Mr Bainbridge said he would not comment on what occurred in meetings of the coalition.
Simon Cunich, a member of Resistance – one of the groups involved in the Stop Bush Coalition – was at the April meeting.
“That debate was a tactical debate about whether or not to put the words ‘peaceful protest’ on a poster; not a debate as to whether or not to hold a peaceful protest.”
Resistance is organising one of the other major protest actions of the APEC period: a student walkout next Wednesday over the policies of George W. Bush.
Mr Cunich said the rally would be “entirely peaceful” and would give high school students the chance to “show their opposition to everything that Bush represents”.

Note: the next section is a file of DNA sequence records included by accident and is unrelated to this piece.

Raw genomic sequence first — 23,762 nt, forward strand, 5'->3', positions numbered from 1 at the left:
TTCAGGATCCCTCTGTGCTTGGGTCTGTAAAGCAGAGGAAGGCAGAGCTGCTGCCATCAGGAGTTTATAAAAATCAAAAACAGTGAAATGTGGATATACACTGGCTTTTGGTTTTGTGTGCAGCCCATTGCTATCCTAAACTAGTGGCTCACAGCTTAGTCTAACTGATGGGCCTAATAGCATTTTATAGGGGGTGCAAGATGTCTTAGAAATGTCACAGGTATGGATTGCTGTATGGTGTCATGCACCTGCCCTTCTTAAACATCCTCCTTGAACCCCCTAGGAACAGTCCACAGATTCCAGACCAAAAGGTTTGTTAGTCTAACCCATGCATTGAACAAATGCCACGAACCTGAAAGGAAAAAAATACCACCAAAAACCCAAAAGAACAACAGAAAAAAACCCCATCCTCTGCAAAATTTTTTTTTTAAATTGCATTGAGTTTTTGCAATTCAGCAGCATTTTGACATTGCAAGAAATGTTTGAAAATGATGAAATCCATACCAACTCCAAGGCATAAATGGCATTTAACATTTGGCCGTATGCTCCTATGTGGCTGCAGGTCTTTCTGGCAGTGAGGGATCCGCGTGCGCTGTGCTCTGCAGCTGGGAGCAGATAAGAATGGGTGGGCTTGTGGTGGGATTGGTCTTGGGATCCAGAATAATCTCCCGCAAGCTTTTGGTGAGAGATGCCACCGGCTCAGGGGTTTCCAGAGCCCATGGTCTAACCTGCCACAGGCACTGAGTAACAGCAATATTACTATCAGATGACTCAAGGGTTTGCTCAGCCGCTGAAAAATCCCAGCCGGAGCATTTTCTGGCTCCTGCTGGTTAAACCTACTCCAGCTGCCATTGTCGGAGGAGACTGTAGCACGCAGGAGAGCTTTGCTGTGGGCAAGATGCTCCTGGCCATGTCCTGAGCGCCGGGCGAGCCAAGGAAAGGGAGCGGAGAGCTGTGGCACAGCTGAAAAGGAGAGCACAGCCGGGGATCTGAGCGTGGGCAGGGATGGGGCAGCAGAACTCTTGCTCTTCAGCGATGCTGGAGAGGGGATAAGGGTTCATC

- …Third Bruce : Howls of derisive laughter, Bruce!
Fourth Bruce : In addition, as he’s going to be teaching politics, I’ve told him he’s welcome to teach any of the great socialist thinkers, provided he makes it clear that they were wrong.
[They all stand up.]
All : Australia, Australia, Australia, Australia, we love you. Amen!
[They sit down.]
Fourth Bruce : Any questions?
Second Bruce : New Bruce – are you a pooftah?
Fourth Bruce : Are you a pooftah?
Michael : No!
Fourth Bruce : No right, well gentlemen, I’ll just remind you of the faculty rules: Rule one – no pooftahs. Rule two, no member of the faculty is to maltreat the Abos in any way whatsoever – if there’s anybody watching. Rule three – no pooftahs. Rule four – I don’t want to catch anyone not drinking in their room after lights out. Rule five – no pooftahs. Rule six – there is no rule six! Rule seven – no pooftahs. That concludes the reading of the rules, Bruce.